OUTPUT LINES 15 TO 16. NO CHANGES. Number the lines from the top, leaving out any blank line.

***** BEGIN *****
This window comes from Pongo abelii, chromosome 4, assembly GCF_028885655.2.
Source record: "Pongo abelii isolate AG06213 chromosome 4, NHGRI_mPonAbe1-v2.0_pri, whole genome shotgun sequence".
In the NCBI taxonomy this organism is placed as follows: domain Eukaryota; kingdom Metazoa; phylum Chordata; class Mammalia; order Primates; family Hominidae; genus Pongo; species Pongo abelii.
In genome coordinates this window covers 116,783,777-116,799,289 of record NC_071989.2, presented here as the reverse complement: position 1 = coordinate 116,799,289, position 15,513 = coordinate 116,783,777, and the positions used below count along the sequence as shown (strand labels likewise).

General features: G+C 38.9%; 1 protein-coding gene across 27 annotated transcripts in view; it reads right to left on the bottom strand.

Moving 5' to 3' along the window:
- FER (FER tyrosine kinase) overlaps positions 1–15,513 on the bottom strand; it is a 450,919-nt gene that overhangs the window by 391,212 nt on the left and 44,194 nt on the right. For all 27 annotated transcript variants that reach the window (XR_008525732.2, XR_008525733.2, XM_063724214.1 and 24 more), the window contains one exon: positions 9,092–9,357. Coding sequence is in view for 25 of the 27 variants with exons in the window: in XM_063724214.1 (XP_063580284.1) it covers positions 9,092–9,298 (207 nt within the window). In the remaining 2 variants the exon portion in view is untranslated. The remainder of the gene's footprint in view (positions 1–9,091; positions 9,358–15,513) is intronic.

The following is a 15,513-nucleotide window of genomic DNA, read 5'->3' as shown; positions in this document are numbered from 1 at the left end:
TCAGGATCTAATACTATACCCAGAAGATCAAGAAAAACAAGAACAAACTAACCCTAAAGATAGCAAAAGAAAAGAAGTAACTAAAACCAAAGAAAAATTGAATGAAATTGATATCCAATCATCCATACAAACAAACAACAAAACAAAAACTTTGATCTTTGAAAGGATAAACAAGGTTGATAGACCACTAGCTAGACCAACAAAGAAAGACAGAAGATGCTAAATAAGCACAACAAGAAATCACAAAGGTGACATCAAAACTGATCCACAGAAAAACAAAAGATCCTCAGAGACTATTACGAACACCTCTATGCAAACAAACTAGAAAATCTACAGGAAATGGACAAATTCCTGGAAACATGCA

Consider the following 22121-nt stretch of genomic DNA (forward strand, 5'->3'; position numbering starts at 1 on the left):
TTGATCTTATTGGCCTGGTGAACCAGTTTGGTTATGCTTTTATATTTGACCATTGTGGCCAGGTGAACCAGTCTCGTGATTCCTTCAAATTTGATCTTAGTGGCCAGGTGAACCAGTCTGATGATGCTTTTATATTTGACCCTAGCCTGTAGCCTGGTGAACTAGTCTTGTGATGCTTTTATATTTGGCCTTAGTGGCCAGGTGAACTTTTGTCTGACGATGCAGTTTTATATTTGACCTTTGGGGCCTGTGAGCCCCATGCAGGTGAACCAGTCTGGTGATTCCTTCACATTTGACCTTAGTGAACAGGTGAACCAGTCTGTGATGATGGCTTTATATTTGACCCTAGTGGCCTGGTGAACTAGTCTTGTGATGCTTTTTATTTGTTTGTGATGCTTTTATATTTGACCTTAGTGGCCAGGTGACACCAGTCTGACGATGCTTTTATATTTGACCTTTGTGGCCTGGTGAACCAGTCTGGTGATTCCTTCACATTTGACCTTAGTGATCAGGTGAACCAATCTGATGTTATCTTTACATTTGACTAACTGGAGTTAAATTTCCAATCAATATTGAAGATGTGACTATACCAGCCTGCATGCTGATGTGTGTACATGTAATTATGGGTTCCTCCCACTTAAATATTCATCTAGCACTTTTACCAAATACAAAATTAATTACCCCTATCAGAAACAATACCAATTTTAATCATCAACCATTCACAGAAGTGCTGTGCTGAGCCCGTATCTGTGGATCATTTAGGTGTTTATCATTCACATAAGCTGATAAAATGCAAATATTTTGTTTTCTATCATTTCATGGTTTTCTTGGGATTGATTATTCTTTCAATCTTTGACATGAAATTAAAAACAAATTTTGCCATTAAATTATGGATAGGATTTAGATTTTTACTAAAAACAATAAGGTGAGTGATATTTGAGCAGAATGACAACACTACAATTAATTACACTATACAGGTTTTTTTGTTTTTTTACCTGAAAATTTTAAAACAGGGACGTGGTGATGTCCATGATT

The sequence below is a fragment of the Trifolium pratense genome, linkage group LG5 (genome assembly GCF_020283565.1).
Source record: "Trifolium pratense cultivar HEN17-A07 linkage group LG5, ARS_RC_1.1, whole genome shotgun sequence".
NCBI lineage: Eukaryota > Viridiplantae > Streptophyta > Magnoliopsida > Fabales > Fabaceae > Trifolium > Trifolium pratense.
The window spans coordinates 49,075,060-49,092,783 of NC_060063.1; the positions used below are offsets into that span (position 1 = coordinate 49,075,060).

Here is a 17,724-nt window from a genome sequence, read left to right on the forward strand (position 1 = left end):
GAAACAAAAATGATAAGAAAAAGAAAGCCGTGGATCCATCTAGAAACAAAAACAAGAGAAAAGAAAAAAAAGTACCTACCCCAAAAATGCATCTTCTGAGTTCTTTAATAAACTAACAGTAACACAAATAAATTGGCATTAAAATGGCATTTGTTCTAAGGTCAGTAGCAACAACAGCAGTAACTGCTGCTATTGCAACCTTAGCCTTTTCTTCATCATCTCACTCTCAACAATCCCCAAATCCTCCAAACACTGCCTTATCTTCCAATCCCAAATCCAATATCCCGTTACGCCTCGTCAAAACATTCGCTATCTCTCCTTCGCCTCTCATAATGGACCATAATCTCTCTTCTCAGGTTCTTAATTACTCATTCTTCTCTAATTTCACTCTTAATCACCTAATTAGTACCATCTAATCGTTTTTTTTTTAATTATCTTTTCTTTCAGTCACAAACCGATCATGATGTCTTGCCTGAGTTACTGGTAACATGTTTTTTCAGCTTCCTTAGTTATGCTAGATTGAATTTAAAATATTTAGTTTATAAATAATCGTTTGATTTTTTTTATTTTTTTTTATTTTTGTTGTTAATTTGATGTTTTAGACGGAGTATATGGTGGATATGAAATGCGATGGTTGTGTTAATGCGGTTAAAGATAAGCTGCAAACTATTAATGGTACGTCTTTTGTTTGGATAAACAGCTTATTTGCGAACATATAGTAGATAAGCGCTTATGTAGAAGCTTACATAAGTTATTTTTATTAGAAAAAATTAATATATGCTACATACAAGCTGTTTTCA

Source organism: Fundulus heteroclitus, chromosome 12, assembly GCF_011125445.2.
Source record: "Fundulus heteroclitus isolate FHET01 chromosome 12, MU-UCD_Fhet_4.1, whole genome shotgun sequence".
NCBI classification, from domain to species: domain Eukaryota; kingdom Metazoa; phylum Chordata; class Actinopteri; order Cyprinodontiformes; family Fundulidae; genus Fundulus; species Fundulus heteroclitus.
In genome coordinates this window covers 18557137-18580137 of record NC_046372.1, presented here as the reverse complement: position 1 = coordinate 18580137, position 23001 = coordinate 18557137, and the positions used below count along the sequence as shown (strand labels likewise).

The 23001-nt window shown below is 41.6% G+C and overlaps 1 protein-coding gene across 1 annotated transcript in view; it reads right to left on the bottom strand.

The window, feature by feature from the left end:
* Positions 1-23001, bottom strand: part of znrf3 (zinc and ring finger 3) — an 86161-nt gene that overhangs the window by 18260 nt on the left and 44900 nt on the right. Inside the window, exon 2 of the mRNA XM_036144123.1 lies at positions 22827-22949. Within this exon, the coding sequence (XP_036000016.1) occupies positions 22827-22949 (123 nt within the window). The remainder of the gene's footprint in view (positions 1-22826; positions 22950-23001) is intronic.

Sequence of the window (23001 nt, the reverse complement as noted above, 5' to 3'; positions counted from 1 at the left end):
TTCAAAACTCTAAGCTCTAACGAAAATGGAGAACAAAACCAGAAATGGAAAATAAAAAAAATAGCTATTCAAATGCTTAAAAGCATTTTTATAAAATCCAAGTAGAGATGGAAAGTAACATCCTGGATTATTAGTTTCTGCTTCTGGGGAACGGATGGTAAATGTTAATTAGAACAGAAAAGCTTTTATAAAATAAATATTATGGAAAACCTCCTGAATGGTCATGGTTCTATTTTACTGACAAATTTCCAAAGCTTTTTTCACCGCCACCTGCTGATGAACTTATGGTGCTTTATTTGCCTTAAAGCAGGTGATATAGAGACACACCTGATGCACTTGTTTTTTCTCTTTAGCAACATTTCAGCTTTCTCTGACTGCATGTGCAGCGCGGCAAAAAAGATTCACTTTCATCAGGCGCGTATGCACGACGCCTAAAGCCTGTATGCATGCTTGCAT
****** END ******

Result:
The window spans coordinates 49,075,060-49,092,783 of NC_060063.1; the positions used below are offsets into that span (position 1 = coordinate 49,075,060).

Here is a 17,724-nt window from a genome sequence, read left to right on the forward strand (position 1 = left end):